A “friend” on Facebook yesterday posed a question about white privilege.  While attempting to meditate this morning, I kept thinking of replies, which were way too long for Facebook, so here I am on my mostly-abandoned blog.  My first awareness of my white privilege came in 2004 (at the age of 50!) after reading Peggy McIntosh’s article “White Privilege: Unpacking the Invisible Backpack” (quite easy to find online).  I began to recognize how white faces are everywhere, that I am represented everywhere, and people of color are not: that I can drive my car without being pulled over and shot.

This past summer, when I was late for a picnic I was organizing for work, I stopped by Safeway to pick up a forgotten item.  I ran into the store, and passed a young black teen.  That’s when it hit me on a more visceral level:  I can run into a store, run through the store, go to the checkout and then run out of the store without being stopped and searched.  He could not.  I can shop anywhere without being watched and harassed.  Even before I had a name for white privilege, I have been aware for years that I am sometimes able to cajole a shop keeper to let me use their bathroom when it’s not open to the public, but others cannot.

Like many white people, I thought I was OK because I was not overtly racist – I recognize every human being is valuable and worthwhile.  I’ve come to believe that ain’t enough in our racist society which was literally built on the backs of enslaved Black people.  Just a few minutes ago I saw the trailer to a new movie “I Am Not Your Negro” written by James Baldin, and narrated by Samuel Jackson (due out Feb. 3rd).  One thing I try to remember is that as a white person I can forget about race – it’s not in my face everyday like it is for people of color.  Every day!  So I’ve begun educating myself so I don’t forget.  Here are 3 books I recommend:

“Why Are All the Black Kids Sitting Together in the Cafeteria?” by Beverly Daniel Tatum, Ph.D.   She is a psychologist who explains how we create a racial identity.  She states “…the role of the ally is not to help victims of racism, but to speak up against systems of oppression and to challenge other whites to do the same.”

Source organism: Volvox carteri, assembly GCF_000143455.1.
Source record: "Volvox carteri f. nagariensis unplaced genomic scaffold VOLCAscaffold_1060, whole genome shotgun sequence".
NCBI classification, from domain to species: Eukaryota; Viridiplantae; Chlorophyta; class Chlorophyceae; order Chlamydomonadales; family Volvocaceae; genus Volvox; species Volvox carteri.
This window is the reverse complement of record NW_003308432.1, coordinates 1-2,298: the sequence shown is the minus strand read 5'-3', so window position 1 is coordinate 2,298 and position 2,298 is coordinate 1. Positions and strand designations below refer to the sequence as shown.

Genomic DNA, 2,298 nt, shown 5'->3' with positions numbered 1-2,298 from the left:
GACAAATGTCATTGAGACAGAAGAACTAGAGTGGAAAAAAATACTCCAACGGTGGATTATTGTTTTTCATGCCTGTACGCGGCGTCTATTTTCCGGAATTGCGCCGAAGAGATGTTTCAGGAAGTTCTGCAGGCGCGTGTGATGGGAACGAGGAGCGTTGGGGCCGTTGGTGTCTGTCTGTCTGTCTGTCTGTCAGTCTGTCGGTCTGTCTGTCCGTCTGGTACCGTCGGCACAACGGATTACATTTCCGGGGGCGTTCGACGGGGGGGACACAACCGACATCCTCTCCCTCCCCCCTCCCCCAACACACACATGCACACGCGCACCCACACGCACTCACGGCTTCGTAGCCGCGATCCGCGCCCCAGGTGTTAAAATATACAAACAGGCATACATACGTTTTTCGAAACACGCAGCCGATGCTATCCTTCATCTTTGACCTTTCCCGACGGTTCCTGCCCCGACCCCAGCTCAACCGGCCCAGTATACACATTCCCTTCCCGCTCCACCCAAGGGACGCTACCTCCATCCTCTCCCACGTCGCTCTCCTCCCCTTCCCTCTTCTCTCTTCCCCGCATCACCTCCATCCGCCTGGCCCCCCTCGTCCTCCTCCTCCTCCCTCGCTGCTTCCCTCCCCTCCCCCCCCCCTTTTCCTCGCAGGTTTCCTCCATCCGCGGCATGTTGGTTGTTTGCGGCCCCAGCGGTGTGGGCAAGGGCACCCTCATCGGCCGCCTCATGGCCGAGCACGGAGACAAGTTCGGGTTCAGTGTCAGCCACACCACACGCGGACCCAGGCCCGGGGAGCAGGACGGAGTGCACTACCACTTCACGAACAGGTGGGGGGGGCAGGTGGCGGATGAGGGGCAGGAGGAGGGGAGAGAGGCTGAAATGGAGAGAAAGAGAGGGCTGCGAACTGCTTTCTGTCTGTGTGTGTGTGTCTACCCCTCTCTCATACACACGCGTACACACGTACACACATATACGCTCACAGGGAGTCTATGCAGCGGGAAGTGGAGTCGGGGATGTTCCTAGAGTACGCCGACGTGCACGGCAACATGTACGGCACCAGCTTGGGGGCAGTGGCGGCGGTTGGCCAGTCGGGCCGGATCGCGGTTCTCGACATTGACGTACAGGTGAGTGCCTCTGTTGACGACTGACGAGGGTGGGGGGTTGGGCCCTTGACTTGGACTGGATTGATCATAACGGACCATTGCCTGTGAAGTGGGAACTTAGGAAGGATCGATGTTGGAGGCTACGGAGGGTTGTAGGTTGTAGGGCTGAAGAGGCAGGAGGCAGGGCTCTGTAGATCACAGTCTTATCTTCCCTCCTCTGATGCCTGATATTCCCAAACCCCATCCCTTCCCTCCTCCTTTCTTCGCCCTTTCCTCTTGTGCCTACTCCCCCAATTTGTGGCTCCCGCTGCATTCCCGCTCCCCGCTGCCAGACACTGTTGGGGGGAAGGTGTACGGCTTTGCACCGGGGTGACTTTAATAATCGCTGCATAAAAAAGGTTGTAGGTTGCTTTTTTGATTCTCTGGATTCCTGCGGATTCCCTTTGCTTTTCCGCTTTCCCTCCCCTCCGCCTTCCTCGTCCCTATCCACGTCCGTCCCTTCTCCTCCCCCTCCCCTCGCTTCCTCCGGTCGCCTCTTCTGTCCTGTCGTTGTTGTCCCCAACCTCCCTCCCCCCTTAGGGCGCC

I think “The New Jim Crow – Mass Incareration in the Age of Colorblindness” should be mandatory reading for every white person in America.  Michelle Alexander is the writer.  She places attention on the very real ways that our criminal “justice” system is seriously broken.  There are more black men in prison today than were slaves before the Civil War!  It’s a new kind of war, a new kind of slavery that I believe most white people are completely unaware of.

The latest book I found is Phoebe Robinson’s “You Can’t Touch My Hair – and other things I still have to explain.”  (I learned about her when I finally read an issue of B*TCH magazine – awesome!)  Phoebe is insightful AND hilarious.  I don’t want to take myself too seriously – I realize I know only a little – and it’s fun to be able to laugh as I read her book.

When I wonder what can I do about racism, I take heart in what Beverly Daniel Tatum wrote:  that my job is to speak up against systems of oppression, and to talk about white privilege.  I have a lot to learn, and I hope others will share their insights with me as well.